Furniture for the People is operated under the framework of democratic design. Why design something that isn't accessible to as many people as possible? Exclusion not only produces hostile objects and spaces, but also limits the potential for design to be something greater. FFTP aims to solve real problems for "the average person" with sustainability and environmental awareness as a priority. 
Affordable, high-quality production is a utopia that simply can't exist without some form of externality: overproduction, unfair labor, unsustainable materials & practices. However, by replacing manufacturers with the people (a.k.a. you), we can finally materialize a utopia that removes these externalities. FFTP is a social collaboration between me and you.
The design should be simple enough so that as many people as possible can build it. However, FFTP is not a DIY hack project. This furniture will go beyond cheap, bare-minimum designs. Enough DIY resources already exist on the internet. These will be high-quality, beautiful designs that you could buy at a retailer. To make these designs accessible, they will be designed with the builder in mind. Thorough instructions with advice on multiple ways to construct each piece will be provided to ensure anyone can successfully build it.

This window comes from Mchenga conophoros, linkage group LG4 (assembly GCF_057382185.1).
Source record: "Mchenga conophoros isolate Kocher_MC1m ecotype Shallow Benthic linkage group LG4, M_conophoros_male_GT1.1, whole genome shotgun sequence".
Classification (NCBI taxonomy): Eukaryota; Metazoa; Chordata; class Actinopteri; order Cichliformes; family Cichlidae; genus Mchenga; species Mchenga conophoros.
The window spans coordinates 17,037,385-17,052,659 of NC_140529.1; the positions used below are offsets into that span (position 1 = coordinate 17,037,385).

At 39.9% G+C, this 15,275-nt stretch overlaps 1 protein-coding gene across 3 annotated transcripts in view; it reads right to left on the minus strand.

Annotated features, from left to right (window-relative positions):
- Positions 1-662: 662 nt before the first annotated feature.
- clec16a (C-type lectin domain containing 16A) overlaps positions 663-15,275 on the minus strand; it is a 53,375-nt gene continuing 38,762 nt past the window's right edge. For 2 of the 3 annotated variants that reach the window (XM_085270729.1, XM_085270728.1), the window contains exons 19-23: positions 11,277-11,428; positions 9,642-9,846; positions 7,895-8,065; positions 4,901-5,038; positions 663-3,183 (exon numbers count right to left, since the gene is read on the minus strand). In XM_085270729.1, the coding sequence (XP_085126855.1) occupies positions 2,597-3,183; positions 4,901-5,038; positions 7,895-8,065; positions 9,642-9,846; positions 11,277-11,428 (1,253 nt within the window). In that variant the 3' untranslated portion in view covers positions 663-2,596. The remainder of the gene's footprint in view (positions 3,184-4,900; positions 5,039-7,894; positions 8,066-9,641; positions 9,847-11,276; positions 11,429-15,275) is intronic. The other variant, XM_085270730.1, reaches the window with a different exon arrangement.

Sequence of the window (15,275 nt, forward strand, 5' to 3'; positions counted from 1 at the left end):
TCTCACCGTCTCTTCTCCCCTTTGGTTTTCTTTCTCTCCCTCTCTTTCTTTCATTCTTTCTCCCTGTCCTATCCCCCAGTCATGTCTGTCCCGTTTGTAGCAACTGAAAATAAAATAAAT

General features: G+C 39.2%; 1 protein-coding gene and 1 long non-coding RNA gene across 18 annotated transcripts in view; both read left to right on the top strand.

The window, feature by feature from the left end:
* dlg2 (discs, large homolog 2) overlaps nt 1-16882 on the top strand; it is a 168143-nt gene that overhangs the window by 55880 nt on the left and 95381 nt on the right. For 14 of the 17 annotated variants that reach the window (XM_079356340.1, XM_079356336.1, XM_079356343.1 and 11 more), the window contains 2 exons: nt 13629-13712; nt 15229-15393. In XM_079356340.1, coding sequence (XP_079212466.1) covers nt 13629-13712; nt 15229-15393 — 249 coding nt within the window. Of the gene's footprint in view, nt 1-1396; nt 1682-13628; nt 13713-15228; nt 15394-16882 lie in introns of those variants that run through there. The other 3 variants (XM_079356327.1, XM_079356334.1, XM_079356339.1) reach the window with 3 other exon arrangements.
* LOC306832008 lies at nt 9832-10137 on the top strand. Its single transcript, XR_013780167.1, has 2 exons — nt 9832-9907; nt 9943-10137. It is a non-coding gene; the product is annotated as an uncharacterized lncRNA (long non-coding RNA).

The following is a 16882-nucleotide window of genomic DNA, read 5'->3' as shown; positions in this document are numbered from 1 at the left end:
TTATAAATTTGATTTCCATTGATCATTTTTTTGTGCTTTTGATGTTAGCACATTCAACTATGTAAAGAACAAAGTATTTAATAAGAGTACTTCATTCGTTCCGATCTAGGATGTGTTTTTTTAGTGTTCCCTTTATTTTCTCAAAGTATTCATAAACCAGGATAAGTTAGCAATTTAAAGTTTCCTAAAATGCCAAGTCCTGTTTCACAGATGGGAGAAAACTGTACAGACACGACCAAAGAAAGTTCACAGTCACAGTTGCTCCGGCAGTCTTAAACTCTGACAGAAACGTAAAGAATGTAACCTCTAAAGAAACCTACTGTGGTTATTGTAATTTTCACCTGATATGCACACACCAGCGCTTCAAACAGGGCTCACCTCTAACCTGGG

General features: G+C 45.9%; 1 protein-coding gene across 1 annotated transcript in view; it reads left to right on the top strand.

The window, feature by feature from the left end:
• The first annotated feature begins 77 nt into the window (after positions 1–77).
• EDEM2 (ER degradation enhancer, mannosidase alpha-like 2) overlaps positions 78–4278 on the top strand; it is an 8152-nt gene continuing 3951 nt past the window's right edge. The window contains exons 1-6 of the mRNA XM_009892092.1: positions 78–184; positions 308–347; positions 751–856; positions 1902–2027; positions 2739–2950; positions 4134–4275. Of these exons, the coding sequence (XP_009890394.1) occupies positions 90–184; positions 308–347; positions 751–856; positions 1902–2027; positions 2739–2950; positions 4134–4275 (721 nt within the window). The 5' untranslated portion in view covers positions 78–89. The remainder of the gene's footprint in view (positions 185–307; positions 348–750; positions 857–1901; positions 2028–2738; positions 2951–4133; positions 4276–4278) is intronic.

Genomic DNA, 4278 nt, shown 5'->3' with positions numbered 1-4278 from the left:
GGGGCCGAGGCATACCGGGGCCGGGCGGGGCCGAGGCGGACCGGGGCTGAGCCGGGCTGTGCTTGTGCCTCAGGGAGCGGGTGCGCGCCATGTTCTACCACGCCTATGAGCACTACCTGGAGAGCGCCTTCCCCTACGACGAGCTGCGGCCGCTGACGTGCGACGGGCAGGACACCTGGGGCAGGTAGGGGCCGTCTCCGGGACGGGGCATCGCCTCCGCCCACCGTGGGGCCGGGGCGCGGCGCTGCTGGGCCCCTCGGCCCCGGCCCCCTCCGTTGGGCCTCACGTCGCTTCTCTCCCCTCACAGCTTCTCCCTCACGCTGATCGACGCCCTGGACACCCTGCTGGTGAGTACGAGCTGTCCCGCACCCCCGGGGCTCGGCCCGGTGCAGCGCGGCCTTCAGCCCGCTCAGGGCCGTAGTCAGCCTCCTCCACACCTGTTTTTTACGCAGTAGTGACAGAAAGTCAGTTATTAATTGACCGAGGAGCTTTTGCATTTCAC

The design should be flexible so it can fit in any space. This goes beyond aesthetic. A table should almost always be 30 inches high, but its length is negotiable. Providing industry standards but empowering the user to define their own parameters & needs is critical. Here's why: no space is the same, nor should furniture be fixed to one size. More importantly, not every local hardware store has the same substrate and cut of wood available. Let's say, for example, the planks of wood at your local store are 2 inches shy of my recommended design. It could be acceptable if proper constraints are defined—2 inches off the length of a table is trivial; however, 2 inches off the height could deem it unusable. 
The design should be affordable so there is no barrier to entry. Affordability is relative. The only two costs are materials and tools (and time of course). Every design should enable multiple methods of construction to accommodate anyone's budget or setup. Can't afford solid walnut? Veneer plywood can achieve the same look. Don't have a table saw? There's more than one way to make a straight cut (or) pay your local lumberyard to cut your pieces to length. Everyone starts somewhere—there are more people who don't know how to woodwork than those who do. With enough advice and information, the builder can cut 60% cost from the market price (labor to design, construct, and transport a product—plus that generous profit corporations collect).
The design should be sustainable so we as a collaboration reverse the negative effects of mass-production and throw-away culture. It is the responsibility of FFTP to provide designs that are practical, functional, long-lasting, and hopefully timeless. It is your responsibility to limit consumption from unethical businesses, become self-sustaining, and invest your time in constructing something that you intend to keep. By building for yourself, you know exactly what you need and what goes into every piece. The goal of FFTP is NOT to create demand for new furniture, but rather to reinvent how people consume/produce furniture and replace unsustainable businesses that don't prioritize our individual needs or our planet.